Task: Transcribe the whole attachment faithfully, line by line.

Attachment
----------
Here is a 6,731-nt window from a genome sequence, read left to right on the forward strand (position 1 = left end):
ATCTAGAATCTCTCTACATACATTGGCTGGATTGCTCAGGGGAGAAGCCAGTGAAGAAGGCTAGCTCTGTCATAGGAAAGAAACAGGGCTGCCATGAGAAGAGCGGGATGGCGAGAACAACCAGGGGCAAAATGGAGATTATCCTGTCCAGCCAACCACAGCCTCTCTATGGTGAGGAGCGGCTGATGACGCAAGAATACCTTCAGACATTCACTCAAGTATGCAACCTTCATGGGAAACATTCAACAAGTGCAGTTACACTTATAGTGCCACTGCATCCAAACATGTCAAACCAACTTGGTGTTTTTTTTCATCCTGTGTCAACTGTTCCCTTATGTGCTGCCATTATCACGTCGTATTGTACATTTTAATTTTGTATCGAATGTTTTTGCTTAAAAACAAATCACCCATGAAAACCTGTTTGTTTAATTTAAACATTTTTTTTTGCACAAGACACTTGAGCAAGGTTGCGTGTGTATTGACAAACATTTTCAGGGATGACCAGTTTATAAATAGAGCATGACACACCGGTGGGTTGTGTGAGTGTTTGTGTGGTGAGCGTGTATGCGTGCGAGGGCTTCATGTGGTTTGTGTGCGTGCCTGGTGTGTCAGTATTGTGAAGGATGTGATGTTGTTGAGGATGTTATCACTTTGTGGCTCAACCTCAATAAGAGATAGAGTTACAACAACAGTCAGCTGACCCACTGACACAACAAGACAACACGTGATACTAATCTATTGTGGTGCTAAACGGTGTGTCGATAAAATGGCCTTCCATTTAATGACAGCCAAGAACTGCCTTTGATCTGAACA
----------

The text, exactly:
Here is a 6,731-nt window from a genome sequence, read left to right on the forward strand (position 1 = left end):
ATCTAGAATCTCTCTACATACATTGGCTGGATTGCTCAGGGGAGAAGCCAGTGAAGAAGGCTAGCTCTGTCATAGGAAAGAAACAGGGCTGCCATGAGAAGAGCGGGATGGCGAGAACAACCAGGGGCAAAATGGAGATTATCCTGTCCAGCCAACCACAGCCTCTCTATGGTGAGGAGCGGCTGATGACGCAAGAATACCTTCAGACATTCACTCAAGTATGCAACCTTCATGGGAAACATTCAACAAGTGCAGTTACACTTATAGTGCCACTGCATCCAAACATGTCAAACCAACTTGGTGTTTTTTTTCATCCTGTGTCAACTGTTCCCTTATGTGCTGCCATTATCACGTCGTATTGTACATTTTAATTTTGTATCGAATGTTTTTGCTTAAAAACAAATCACCCATGAAAACCTGTTTGTTTAATTTAAACATTTTTTTTTGCACAAGACACTTGAGCAAGGTTGCGTGTGTATTGACAAACATTTTCAGGGATGACCAGTTTATAAATAGAGCATGACACACCGGTGGGTTGTGTGAGTGTTTGTGTGGTGAGCGTGTATGCGTGCGAGGGCTTCATGTGGTTTGTGTGCGTGCCTGGTGTGTCAGTATTGTGAAGGATGTGATGTTGTTGAGGATGTTATCACTTTGTGGCTCAACCTCAATAAGAGATAGAGTTACAACAACAGTCAGCTGACCCACTGACACAACAAGACAACACGTGATACTAATCTATTGTGGTGCTAAACGGTGTGTCGATAAAATGGCCTTCCATTTAATGACAGCCAAGAACTGCCTTTGATCTGAACA